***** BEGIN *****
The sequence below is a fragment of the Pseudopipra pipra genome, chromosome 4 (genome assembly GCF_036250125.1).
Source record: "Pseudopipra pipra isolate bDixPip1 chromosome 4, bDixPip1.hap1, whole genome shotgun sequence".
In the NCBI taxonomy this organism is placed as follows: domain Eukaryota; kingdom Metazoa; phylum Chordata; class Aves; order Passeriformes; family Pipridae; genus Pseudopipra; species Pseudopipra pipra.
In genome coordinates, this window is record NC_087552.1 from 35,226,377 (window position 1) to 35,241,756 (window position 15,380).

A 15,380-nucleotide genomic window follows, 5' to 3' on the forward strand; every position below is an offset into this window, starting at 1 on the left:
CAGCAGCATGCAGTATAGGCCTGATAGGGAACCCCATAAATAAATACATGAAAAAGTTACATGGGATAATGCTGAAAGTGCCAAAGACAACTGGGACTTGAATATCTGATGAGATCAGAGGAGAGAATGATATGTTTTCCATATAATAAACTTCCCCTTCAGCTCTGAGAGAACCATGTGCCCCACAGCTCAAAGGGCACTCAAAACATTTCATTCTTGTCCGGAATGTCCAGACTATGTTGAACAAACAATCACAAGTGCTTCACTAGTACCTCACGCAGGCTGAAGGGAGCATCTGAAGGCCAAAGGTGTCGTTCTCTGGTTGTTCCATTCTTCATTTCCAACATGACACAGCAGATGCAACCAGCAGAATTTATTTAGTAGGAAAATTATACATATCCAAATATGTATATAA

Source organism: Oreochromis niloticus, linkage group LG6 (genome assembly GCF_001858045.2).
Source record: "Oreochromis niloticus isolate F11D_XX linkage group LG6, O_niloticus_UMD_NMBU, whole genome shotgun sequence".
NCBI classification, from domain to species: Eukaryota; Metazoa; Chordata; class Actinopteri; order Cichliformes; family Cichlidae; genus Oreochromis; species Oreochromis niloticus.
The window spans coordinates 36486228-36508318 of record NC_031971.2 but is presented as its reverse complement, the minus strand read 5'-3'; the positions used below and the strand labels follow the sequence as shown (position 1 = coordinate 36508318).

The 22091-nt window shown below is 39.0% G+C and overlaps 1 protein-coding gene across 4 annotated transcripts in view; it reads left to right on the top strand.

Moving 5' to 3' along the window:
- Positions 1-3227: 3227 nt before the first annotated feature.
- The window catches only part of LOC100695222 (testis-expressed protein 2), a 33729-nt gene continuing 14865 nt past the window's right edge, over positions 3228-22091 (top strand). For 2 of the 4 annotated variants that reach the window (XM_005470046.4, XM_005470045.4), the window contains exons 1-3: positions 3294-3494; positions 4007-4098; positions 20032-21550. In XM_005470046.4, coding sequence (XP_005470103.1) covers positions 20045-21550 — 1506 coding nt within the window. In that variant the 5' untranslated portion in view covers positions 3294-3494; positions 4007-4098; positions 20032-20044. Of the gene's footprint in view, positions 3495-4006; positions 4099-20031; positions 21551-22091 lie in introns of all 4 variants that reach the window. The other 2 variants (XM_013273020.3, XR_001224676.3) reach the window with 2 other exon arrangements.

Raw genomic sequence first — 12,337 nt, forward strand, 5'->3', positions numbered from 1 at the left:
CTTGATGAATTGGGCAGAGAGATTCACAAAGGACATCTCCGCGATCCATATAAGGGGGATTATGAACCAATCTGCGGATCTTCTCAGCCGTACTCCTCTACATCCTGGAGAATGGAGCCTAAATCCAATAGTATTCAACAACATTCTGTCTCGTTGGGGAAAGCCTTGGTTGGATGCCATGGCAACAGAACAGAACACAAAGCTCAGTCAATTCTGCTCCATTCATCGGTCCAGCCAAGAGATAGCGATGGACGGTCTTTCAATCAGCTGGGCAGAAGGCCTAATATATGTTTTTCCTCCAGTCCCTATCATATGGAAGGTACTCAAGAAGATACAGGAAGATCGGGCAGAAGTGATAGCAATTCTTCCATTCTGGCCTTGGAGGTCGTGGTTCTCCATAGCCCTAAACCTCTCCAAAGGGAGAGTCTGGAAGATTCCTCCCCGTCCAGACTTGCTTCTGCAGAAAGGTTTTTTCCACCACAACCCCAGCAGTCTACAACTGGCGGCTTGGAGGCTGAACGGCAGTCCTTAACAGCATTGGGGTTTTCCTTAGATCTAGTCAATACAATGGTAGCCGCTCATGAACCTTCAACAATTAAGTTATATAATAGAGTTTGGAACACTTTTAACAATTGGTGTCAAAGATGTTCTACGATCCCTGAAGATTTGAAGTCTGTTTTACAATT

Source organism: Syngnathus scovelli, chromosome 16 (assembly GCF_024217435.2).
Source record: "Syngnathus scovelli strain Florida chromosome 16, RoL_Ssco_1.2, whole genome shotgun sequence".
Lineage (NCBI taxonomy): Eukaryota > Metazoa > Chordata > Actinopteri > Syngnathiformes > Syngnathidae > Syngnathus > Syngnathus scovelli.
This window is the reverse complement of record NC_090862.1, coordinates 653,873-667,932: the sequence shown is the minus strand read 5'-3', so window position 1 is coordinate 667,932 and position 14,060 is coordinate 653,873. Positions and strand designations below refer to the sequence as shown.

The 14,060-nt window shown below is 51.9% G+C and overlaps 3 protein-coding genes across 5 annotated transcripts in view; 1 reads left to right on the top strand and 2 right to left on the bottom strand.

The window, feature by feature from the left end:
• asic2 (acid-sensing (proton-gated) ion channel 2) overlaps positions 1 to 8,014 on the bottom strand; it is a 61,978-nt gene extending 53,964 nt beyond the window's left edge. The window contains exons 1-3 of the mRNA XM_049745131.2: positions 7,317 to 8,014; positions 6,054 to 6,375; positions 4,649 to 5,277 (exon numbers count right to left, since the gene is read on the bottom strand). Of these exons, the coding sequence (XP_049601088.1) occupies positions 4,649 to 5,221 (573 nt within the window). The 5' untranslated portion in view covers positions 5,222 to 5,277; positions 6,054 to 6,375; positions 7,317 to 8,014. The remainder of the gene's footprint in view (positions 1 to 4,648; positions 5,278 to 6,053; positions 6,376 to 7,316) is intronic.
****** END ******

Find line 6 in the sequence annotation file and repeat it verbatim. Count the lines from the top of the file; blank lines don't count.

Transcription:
CAGCAGCATGCAGTATAGGCCTGATAGGGAACCCCATAAATAAATACATGAAAAAGTTACATGGGATAATGCTGAAAGTGCCAAAGACAACTGGGACTTGAATATCTGATGAGATCAGAGGAGAGAATGATATGTTTTCCATATAATAAACTTCCCCTTCAGCTCTGAGAGAACCATGTGCCCCACAGCTCAAAGGGCACTCAAAACATTTCATTCTTGTCCGGAATGTCCAGACTATGTTGAACAAACAATCACAAGTGCTTCACTAGTACCTCACGCAGGCTGAAGGGAGCATCTGAAGGCCAAAGGTGTCGTTCTCTGGTTGTTCCATTCTTCATTTCCAACATGACACAGCAGATGCAACCAGCAGAATTTATTTAGTAGGAAAATTATACATATCCAAATATGTATATAA